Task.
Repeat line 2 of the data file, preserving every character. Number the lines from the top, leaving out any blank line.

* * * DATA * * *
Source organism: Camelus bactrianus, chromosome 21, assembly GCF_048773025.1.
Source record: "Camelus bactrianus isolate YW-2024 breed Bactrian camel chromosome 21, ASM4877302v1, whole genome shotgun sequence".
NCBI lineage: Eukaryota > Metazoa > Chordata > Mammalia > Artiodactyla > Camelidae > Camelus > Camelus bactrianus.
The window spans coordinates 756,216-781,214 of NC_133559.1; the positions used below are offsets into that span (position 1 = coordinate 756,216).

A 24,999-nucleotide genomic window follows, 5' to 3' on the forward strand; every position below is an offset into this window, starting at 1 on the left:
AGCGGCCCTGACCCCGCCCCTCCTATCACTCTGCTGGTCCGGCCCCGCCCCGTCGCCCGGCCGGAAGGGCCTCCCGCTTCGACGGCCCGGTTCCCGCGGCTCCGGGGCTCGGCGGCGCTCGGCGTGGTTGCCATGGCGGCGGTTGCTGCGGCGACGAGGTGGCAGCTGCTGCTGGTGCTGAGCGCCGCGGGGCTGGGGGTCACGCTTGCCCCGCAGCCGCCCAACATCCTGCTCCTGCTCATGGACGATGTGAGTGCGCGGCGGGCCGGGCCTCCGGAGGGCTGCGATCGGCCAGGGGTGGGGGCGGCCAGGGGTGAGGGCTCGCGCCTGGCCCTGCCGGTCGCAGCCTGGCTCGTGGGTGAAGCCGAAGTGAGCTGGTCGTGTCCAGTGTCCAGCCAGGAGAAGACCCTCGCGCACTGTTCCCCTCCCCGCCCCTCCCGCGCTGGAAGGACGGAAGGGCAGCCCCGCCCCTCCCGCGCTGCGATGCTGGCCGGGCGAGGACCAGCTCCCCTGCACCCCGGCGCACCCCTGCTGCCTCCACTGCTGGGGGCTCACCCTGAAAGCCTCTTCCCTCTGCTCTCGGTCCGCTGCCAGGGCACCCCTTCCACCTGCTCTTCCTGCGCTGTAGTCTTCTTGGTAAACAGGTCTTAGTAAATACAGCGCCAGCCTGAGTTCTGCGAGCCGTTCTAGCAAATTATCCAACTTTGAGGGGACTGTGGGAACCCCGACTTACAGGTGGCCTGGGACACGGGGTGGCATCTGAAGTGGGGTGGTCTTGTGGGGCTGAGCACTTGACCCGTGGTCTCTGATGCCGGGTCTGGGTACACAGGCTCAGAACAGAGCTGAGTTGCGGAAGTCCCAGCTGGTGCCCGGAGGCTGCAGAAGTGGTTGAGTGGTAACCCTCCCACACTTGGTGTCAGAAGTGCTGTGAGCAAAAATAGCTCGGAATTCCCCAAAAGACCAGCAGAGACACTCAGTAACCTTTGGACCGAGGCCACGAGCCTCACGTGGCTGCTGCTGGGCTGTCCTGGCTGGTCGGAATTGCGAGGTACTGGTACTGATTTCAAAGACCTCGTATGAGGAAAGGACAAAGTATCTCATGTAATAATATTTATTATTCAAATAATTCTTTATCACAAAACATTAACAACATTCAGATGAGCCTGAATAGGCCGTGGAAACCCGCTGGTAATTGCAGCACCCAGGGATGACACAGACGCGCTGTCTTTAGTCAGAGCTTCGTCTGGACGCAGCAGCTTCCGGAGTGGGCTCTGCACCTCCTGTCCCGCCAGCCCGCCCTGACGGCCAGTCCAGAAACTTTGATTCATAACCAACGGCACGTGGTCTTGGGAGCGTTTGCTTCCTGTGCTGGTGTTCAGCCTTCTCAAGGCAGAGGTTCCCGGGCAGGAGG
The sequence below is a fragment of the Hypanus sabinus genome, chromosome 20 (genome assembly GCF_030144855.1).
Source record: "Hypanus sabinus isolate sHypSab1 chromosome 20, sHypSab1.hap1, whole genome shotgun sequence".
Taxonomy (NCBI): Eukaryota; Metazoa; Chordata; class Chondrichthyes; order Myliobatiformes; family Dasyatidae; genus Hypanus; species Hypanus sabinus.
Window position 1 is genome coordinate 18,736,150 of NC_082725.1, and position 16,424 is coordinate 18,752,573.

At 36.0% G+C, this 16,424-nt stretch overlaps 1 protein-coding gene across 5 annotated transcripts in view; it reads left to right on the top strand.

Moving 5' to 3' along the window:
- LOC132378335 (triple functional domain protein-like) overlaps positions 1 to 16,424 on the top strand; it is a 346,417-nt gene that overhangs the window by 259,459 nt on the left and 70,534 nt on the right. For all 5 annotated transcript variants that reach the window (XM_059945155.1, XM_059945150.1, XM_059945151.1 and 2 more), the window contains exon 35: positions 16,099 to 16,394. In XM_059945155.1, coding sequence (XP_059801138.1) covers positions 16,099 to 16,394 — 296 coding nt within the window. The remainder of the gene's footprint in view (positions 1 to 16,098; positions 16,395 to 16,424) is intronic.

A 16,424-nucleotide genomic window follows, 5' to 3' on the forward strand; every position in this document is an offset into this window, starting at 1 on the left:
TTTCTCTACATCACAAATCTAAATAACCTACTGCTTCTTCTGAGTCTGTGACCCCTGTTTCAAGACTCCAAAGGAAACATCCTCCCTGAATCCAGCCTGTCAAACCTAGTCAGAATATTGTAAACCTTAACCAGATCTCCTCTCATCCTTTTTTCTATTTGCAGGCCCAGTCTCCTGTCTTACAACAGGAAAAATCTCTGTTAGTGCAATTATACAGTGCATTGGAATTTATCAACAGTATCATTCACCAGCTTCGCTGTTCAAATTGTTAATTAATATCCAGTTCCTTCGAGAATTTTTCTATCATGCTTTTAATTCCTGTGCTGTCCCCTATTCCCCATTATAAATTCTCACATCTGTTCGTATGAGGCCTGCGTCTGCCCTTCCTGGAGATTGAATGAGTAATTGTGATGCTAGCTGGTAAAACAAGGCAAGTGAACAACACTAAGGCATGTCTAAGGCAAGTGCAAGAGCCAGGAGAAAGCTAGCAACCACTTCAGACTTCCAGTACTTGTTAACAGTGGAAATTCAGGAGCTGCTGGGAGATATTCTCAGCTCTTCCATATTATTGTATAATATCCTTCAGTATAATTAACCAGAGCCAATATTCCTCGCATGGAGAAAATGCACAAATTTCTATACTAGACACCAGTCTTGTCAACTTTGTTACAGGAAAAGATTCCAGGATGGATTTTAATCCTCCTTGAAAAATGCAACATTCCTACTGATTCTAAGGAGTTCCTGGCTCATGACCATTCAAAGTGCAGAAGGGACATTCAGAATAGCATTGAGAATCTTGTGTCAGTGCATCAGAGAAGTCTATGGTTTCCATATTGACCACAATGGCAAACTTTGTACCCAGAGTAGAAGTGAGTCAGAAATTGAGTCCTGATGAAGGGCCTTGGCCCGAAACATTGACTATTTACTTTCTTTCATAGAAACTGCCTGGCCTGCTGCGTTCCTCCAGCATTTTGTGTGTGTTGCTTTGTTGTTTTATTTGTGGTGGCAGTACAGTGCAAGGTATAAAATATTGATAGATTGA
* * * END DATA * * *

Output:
Source record: "Camelus bactrianus isolate YW-2024 breed Bactrian camel chromosome 21, ASM4877302v1, whole genome shotgun sequence".